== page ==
A small festival with big ambitions

It may be a small island in the Channel, but Guernsey has once again shown its enduring dedication to photography. Now in its fourth year, Guernsey Photography Festival, which is run by a small team of photography professionals, has proved that geographical location is no bar to attracting some of the world’s top photography talent. The festival, which runs until 18 October, is headed up by Jean-Christophe Godet, who has been at the helm since its inception in 2010. The 2014 edition of the festival, which takes ‘Faith, Family, and Community’ as its theme, features work by more than 20 international photographers, who include Abbas, Elinor Carucci, David Moore, Iñaki Domingo, Jason Larkin, and Liz Hingley. [bjp_ad_slot] Work from many of the featured photographers is displayed on specially-designed panels that are positioned in various locations across the island’s centre (in the Market Square and Terrace, and at Liberation Monument, among other places), a deliberate move to bring photography directly into the public realm, say the organisers. Other work is installed in more conventional gallery spaces, such as The Greenhouse Gallery (Domingo), and …


The Dodo Effect

In June 2008, Adam Broomberg and Oliver Chanarin swapped their east London studio for Helmand Province in Afghanistan. Embedded with the British Army, they arrived during the deadliest month of the entire war – the day after they arrived, a fixer for the BBC was dragged from his car and executed, then nine Afghan soldiers were killed in a suicide attack. The following day, three British soldiers were killed on patrol.The celebrated conceptual photographers left their cameras at home, however, instead ‘documenting’ each event by rolling out 50m-long pieces of photographic paper at 7m intervals and exposing them to the intense Afghan sun. “The results deny the viewer the cathartic effect offered up by the conventional language of photographic responses to conflict and suffering,” the pair claimed, exhibiting the end result with the title The Day Nobody Died. Broomberg and Chanarin, both 43 and from South Africa, have become increasingly interested in the depiction of war – last year they won the Deutsche Börse Photography Prize for War Primer 2, a repurposing of Bertolt Brecht’s …


Abstraction of the real

Oliver Hartung’s images present a view of the Middle East that sometimes gets lost amid images of war and conflict. His are images that privilege found objects on urban streets, and subtly call to attention colourful street paraphernalia – posters, graffiti, statues, and murals – to show a quieter, more ordinary side of life in these troubled regions. Hartung’s recent book Iran, ein Kinderbuch, (images from which are shown in the above slideshow), was shortlisted for the 2014 Unseen Dummy Award in Amsterdam, and also for the Dummy Award Kassel 2014. [bjp_ad_slot] The book, whose titles translates as ‘Iran – A Children’s Book’, is a work-in-progress, he explains, which “examines the visual culture of Iran, and the result of (so far) three journeys to Iran between 2011 and 2012. It comprises images that have profane political or religious content, taken from propaganda, murals, war cemeteries and advertising, [and] is part of an ongoing personal long-term project on the Middle East, which I started in 2007.” When Hartung, a former freelance photographer for the New York Times, and current lecturer in photography at the Academy of …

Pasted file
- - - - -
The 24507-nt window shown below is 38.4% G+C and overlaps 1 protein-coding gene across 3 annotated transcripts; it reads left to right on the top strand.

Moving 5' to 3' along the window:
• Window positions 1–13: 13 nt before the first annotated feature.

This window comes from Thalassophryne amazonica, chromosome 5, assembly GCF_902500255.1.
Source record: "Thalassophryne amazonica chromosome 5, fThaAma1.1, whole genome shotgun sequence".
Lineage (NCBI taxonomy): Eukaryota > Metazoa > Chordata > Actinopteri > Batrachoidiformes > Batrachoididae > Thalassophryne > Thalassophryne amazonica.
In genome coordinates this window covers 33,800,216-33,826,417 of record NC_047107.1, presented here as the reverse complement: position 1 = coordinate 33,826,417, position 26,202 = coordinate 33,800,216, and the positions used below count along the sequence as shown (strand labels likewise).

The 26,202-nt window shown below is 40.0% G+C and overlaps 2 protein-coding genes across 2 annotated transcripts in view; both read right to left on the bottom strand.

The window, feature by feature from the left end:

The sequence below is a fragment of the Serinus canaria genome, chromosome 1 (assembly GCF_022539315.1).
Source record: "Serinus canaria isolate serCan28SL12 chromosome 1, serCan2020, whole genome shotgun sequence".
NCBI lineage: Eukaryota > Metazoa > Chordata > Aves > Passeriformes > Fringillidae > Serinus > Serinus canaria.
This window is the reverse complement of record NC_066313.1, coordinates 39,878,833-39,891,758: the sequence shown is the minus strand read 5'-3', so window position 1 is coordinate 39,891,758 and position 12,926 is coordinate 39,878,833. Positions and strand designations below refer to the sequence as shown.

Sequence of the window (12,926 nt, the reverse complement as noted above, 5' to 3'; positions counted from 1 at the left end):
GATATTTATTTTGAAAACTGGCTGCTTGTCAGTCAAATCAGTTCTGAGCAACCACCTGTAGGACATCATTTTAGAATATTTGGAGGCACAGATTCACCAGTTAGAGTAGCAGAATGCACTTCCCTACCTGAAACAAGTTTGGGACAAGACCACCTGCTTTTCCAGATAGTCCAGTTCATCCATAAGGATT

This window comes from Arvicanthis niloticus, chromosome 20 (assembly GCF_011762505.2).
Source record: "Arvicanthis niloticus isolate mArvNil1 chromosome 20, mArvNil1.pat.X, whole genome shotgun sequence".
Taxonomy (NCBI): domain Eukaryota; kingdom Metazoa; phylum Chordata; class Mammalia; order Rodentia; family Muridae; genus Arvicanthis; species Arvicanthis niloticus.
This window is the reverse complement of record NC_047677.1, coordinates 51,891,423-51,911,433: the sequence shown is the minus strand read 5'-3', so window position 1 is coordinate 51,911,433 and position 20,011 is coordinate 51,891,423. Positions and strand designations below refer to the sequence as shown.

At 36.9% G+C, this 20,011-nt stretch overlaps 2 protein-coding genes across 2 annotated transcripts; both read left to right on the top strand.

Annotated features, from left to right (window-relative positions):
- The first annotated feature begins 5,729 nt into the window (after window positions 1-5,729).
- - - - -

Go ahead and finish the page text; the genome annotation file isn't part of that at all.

Great Heights

Are these photographs for real? Yes, they certainly are – Korean photographer Ahn Jun may sometimes use a harness if she’s leaning over the side of a building to photograph her feet, but she really is leaning over the side of a building, or leaping up onto its edge. Her project is titled Self-Portrait and, she says, it’s a kind of performance without an audience. “There was a day when I recalled my adolescent years,” she explains. “I was sitting on the edge of my apartment in New York and looking over the cityscape. I had a thought that suddenly my youth was coming to an end and I could not figure out the future. I sat on the edge and looked down. Then I saw the empty space, the void, and there was a sudden change in my perspective on life and death, present and future. The vision of the cityscape I was witnessing was not real for that moment – I felt the illusion of beautiful buildings was just like the future, or …


Building Sight

One of the first subjects photographers turned to when photography was invented was architecture. Given the limitations of early cameras, it was crucial that buildings, unlike people, did not move. Or talk back, for that matter. And, importantly, if you argue that a primary mission of early photographers was to symbolise the imperialist enterprise by making an inventory of the material things of the world – which the colonialist powers largely owned – then architecture was one of the camera’s most vital subjects. [bjp_ad_slot] For example, PH Delamotte’s 1855 album about the removal of the Crystal Palace to its final site in Sydenham is not only one of the great examples of early architectural photography, it is first and foremost a company report. It provides the first example of the qualities the writer David Campany invests in the photography of architecture – that it is document, publicity and commentary. Actually, Campany also adds art, but we’ll come to that later. His thoughts on photography and architecture appear in the catalogue Constructing Worlds: Photography and Architecture …


BJP Staff